- a positive statement or declaration, often without support or reason: a mere assertion; an unwarranted assertion.
- an act of asserting.
Origin of assertion
SynonymsSee more synonyms for assertion on Thesaurus.com
Examples from the Web for assertion
She then concluded with the assertion that, “The story and the characters of Girl Online are mine.”Meet Zoella—The Newbie Author Whose Book Sales Topped J.K. Rowling
December 11, 2014
That assertion, given by Shore in a pre-trial deposition, would have been too prejudicial to present to the jury, the court ruled.Money, Murder, and Adoption: The Wild Trial of the Polo King
October 28, 2014
Using both my real name and a Wikipedia handle, I deleted the assertion from the article, only to watch it reappear.You Can Look It Up: The Wikipedia Story
October 19, 2014
Initially, some media outlets reported the police's assertion that the bombs were simply smoke grenades.Street Battle Against Cops Again in Ferguson Despite Midnight Curfew
August 17, 2014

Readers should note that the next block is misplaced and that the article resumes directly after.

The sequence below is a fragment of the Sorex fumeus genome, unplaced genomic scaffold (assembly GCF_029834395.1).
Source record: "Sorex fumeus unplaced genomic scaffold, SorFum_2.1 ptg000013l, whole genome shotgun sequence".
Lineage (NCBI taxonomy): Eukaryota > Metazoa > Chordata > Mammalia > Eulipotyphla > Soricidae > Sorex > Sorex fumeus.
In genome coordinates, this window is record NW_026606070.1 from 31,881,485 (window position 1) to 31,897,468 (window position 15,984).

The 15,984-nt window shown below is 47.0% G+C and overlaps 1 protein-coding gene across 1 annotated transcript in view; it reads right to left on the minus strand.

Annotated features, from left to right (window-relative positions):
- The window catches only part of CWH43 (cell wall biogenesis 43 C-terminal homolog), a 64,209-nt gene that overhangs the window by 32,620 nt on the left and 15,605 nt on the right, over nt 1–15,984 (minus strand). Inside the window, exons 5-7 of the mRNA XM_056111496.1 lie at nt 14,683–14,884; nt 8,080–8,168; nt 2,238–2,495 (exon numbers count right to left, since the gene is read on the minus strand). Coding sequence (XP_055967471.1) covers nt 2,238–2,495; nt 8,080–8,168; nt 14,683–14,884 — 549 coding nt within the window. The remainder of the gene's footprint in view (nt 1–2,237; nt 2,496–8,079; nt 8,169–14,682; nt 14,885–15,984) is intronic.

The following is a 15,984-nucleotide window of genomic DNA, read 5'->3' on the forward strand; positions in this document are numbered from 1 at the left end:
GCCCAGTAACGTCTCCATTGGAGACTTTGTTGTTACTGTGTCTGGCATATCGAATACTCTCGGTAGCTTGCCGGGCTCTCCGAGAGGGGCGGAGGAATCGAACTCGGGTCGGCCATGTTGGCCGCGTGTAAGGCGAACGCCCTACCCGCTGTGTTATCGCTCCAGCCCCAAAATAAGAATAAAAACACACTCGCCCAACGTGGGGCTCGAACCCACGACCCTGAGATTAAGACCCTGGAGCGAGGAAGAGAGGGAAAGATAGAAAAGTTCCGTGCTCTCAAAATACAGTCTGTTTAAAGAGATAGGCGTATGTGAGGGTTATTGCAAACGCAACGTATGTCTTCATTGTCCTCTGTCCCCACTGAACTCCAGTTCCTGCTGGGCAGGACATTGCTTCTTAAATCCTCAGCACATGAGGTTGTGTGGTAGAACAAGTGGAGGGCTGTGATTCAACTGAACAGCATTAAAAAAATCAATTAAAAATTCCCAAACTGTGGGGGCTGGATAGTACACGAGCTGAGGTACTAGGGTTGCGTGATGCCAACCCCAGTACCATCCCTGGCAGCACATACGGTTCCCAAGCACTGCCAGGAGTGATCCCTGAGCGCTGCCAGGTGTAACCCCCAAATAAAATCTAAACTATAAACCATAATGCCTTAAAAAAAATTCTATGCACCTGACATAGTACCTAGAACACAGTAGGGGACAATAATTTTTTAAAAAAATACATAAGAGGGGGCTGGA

Then there's the assertion that you should count stock and pension benefits.The Hypocrisy Behind The New York Times’s Abrupt Decapitation of Jill Abramson
May 18, 2014
But the older man would not permit the assertion to go uncontradicted.
Her assertion was disregarded as to the inability to change.
He put his whole will into the assertion of guilt, to batter down the man's resistance.
I'm inclined to question, furthermore, the assertion that these jewels were your mother's.The Black Bag
Louis Joseph Vance
Donald had killed a man in the assertion of the first law of nature—self-preservation.The Hunted Outlaw
- a positive statement, usually made without an attempt at furnishing evidence
- the act of asserting
Word Origin and History for assertion
early 15c., assercioun, from Middle French assertion (14c.) or directly from Late Latin assertionem (nominative assertio), noun of action from past participle stem of Latin asserere "claim rights over something, state, maintain, affirm," from ad- "to" (see ad-) + serere "join" (see series). By "joining oneself" to a particular view, one "claimed" or "maintained" it.